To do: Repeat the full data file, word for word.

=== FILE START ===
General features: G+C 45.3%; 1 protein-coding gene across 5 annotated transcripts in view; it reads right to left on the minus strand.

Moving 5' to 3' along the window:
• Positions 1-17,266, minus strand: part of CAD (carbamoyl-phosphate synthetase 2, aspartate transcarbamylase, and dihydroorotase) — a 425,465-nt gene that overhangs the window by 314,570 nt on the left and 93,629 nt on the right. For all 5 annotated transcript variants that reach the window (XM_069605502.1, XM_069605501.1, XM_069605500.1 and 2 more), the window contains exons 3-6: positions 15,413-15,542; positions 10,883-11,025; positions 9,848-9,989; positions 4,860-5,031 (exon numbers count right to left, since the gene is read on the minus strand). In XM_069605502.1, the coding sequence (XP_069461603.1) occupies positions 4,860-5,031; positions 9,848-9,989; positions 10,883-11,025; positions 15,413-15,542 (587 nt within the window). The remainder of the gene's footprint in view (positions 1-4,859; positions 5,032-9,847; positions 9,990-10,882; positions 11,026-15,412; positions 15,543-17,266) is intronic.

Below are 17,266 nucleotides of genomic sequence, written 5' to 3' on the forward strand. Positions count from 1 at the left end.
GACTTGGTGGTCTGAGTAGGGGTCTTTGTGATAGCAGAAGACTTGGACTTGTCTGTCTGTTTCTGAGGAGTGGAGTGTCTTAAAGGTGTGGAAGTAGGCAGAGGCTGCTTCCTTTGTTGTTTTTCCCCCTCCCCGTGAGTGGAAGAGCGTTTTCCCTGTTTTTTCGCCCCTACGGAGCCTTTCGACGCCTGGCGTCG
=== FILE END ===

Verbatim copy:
General features: G+C 45.3%; 1 protein-coding gene across 5 annotated transcripts in view; it reads right to left on the minus strand.

Moving 5' to 3' along the window:
• Positions 1-17,266, minus strand: part of CAD (carbamoyl-phosphate synthetase 2, aspartate transcarbamylase, and dihydroorotase) — a 425,465-nt gene that overhangs the window by 314,570 nt on the left and 93,629 nt on the right. For all 5 annotated transcript variants that reach the window (XM_069605502.1, XM_069605501.1, XM_069605500.1 and 2 more), the window contains exons 3-6: positions 15,413-15,542; positions 10,883-11,025; positions 9,848-9,989; positions 4,860-5,031 (exon numbers count right to left, since the gene is read on the minus strand). In XM_069605502.1, the coding sequence (XP_069461603.1) occupies positions 4,860-5,031; positions 9,848-9,989; positions 10,883-11,025; positions 15,413-15,542 (587 nt within the window). The remainder of the gene's footprint in view (positions 1-4,859; positions 5,032-9,847; positions 9,990-10,882; positions 11,026-15,412; positions 15,543-17,266) is intronic.

Below are 17,266 nucleotides of genomic sequence, written 5' to 3' on the forward strand. Positions count from 1 at the left end.
GACTTGGTGGTCTGAGTAGGGGTCTTTGTGATAGCAGAAGACTTGGACTTGTCTGTCTGTTTCTGAGGAGTGGAGTGTCTTAAAGGTGTGGAAGTAGGCAGAGGCTGCTTCCTTTGTTGTTTTTCCCCCTCCCCGTGAGTGGAAGAGCGTTTTCCCTGTTTTTTCGCCCCTACGGAGCCTTTCGACGCCTGGCGTCG